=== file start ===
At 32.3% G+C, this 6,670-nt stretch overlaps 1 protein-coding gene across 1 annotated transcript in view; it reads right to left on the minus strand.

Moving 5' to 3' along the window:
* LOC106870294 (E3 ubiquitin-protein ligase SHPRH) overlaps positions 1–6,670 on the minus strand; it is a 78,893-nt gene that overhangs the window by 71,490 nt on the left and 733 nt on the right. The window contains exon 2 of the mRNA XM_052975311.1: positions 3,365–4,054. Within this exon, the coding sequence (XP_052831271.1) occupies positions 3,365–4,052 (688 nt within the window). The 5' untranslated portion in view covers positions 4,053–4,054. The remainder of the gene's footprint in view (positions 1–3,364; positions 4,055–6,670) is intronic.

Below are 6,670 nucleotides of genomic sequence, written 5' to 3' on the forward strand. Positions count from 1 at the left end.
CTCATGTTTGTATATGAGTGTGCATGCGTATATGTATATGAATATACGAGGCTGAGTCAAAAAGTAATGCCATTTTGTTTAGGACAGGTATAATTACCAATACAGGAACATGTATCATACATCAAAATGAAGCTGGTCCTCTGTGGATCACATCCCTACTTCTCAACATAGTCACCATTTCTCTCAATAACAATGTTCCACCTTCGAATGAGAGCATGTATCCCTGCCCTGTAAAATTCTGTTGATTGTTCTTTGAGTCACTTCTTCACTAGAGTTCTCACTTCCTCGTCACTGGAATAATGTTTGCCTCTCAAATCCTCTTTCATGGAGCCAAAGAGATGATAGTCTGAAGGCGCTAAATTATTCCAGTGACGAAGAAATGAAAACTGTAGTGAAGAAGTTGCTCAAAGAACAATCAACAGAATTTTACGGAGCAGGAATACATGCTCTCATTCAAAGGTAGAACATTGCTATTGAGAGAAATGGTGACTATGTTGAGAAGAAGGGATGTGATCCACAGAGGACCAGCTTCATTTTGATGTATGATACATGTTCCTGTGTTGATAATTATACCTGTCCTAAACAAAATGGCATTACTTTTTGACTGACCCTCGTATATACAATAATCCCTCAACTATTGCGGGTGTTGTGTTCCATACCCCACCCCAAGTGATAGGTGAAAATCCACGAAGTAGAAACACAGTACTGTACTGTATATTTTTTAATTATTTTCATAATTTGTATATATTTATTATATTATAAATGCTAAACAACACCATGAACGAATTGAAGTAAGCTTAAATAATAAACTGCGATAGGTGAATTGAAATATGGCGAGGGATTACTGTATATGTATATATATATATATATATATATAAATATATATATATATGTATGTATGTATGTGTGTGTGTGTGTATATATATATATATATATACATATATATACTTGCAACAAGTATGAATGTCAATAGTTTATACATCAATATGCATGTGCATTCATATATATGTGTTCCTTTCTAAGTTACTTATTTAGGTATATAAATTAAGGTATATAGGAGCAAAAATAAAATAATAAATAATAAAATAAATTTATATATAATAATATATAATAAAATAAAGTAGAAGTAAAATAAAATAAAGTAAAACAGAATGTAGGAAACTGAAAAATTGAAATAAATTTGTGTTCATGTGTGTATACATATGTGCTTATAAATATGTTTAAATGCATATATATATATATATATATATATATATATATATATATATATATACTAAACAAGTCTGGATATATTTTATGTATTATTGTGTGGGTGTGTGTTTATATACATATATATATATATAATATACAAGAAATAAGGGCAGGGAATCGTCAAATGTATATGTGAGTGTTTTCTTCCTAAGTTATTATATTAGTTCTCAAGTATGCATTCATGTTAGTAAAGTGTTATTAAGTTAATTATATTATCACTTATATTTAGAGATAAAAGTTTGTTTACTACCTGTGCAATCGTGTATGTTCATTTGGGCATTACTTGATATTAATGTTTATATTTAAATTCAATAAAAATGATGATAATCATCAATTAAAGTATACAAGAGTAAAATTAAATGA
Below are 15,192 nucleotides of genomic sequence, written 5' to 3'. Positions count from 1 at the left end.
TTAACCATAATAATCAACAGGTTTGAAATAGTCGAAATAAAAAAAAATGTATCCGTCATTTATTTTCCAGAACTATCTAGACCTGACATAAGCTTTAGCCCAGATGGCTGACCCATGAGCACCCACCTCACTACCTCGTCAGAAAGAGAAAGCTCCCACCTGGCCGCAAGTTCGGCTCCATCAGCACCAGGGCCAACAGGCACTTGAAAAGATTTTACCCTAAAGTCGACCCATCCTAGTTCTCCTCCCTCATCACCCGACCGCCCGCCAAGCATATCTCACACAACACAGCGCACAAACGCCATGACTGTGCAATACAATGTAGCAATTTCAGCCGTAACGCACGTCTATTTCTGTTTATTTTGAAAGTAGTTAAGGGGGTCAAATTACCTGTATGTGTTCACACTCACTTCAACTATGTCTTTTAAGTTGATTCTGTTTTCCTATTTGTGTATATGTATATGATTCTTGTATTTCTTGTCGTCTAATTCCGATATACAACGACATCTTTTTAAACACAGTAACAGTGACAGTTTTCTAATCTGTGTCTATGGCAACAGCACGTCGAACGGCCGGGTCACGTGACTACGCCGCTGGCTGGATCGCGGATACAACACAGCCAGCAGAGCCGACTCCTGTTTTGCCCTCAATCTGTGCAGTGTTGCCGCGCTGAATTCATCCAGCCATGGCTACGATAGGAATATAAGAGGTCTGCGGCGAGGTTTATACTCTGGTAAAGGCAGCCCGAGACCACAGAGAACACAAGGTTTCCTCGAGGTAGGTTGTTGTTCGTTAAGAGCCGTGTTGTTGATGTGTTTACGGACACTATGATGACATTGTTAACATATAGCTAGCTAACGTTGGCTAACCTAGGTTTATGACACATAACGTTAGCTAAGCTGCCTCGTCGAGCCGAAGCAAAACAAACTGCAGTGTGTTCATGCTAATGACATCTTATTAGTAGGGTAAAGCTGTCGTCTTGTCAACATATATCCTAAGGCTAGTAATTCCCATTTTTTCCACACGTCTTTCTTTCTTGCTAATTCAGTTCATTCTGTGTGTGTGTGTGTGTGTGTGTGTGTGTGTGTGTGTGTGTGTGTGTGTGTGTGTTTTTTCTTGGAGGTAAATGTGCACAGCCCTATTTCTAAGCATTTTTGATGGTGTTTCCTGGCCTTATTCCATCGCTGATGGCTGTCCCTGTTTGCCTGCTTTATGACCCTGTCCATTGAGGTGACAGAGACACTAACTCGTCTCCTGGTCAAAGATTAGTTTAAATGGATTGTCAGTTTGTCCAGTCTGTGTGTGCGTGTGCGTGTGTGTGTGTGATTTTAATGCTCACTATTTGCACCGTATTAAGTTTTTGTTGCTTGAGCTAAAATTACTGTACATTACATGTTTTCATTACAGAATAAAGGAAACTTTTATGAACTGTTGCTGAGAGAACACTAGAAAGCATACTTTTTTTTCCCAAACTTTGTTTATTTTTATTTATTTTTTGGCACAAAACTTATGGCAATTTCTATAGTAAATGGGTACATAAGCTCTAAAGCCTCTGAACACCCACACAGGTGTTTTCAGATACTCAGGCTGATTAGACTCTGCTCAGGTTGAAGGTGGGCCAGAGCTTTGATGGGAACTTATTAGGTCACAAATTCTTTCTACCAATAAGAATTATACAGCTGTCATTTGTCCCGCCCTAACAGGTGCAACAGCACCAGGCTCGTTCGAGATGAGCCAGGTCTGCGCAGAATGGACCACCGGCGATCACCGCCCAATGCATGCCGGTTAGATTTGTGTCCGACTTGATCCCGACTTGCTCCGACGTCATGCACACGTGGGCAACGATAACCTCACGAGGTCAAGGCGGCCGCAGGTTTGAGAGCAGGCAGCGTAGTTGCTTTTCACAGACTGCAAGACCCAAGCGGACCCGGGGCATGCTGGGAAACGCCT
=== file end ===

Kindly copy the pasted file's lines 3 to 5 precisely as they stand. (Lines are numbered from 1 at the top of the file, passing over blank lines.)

* LOC106870294 (E3 ubiquitin-protein ligase SHPRH) overlaps positions 1–6,670 on the minus strand; it is a 78,893-nt gene that overhangs the window by 71,490 nt on the left and 733 nt on the right. The window contains exon 2 of the mRNA XM_052975311.1: positions 3,365–4,054. Within this exon, the coding sequence (XP_052831271.1) occupies positions 3,365–4,052 (688 nt within the window). The 5' untranslated portion in view covers positions 4,053–4,054. The remainder of the gene's footprint in view (positions 1–3,364; positions 4,055–6,670) is intronic.

Below are 6,670 nucleotides of genomic sequence, written 5' to 3' on the forward strand. Positions count from 1 at the left end.
CTCATGTTTGTATATGAGTGTGCATGCGTATATGTATATGAATATACGAGGCTGAGTCAAAAAGTAATGCCATTTTGTTTAGGACAGGTATAATTACCAATACAGGAACATGTATCATACATCAAAATGAAGCTGGTCCTCTGTGGATCACATCCCTACTTCTCAACATAGTCACCATTTCTCTCAATAACAATGTTCCACCTTCGAATGAGAGCATGTATCCCTGCCCTGTAAAATTCTGTTGATTGTTCTTTGAGTCACTTCTTCACTAGAGTTCTCACTTCCTCGTCACTGGAATAATGTTTGCCTCTCAAATCCTCTTTCATGGAGCCAAAGAGATGATAGTCTGAAGGCGCTAAATTATTCCAGTGACGAAGAAATGAAAACTGTAGTGAAGAAGTTGCTCAAAGAACAATCAACAGAATTTTACGGAGCAGGAATACATGCTCTCATTCAAAGGTAGAACATTGCTATTGAGAGAAATGGTGACTATGTTGAGAAGAAGGGATGTGATCCACAGAGGACCAGCTTCATTTTGATGTATGATACATGTTCCTGTGTTGATAATTATACCTGTCCTAAACAAAATGGCATTACTTTTTGACTGACCCTCGTATATACAATAATCCCTCAACTATTGCGGGTGTTGTGTTCCATACCCCACCCCAAGTGATAGGTGAAAATCCACGAAGTAGAAACACAGTACTGTACTGTATATTTTTTAATTATTTTCATAATTTGTATATATTTATTATATTATAAATGCTAAACAACACCATGAACGAATTGAAGTAAGCTTAAATAATAAACTGCGATAGGTGAATTGAAATATGGCGAGGGATTACTGTATATGTATATATATATATATATATATATAAATATATATATATATGTATGTATGTATGTGTGTGTGTGTGTATATATATATATATATATACATATATATACTTGCAACAAGTATGAATGTCAATAGTTTATACATCAATATGCATGTGCATTCATATATATGTGTTCCTTTCTAAGTTACTTATTTAGGTATATAAATTAAGGTATATAGGAGCAAAAATAAAATAATAAATAATAAAATAAATTTATATATAATAATATATAATAAAATAAAGTAGAAGTAAAATAAAATAAAGTAAAACAGAATGTAGGAAACTGAAAAATTGAAATAAATTTGTGTTCATGTGTGTATACATATGTGCTTATAAATATGTTTAAATGCATATATATATATATATATATATATATATATATATATATATATATACTAAACAAGTCTGGATATATTTTATGTATTATTGTGTGGGTGTGTGTTTATATACATATATATATATATAATATACAAGAAATAAGGGCAGGGAATCGTCAAATGTATATGTGAGTGTTTTCTTCCTAAGTTATTATATTAGTTCTCAAGTATGCATTCATGTTAGTAAAGTGTTATTAAGTTAATTATATTATCACTTATATTTAGAGATAAAAGTTTGTTTACTACCTGTGCAATCGTGTATGTTCATTTGGGCATTACTTGATATTAATGTTTATATTTAAATTCAATAAAAATGATGATAATCATCAATTAAAGTATACAAGAGTAAAATTAAATGA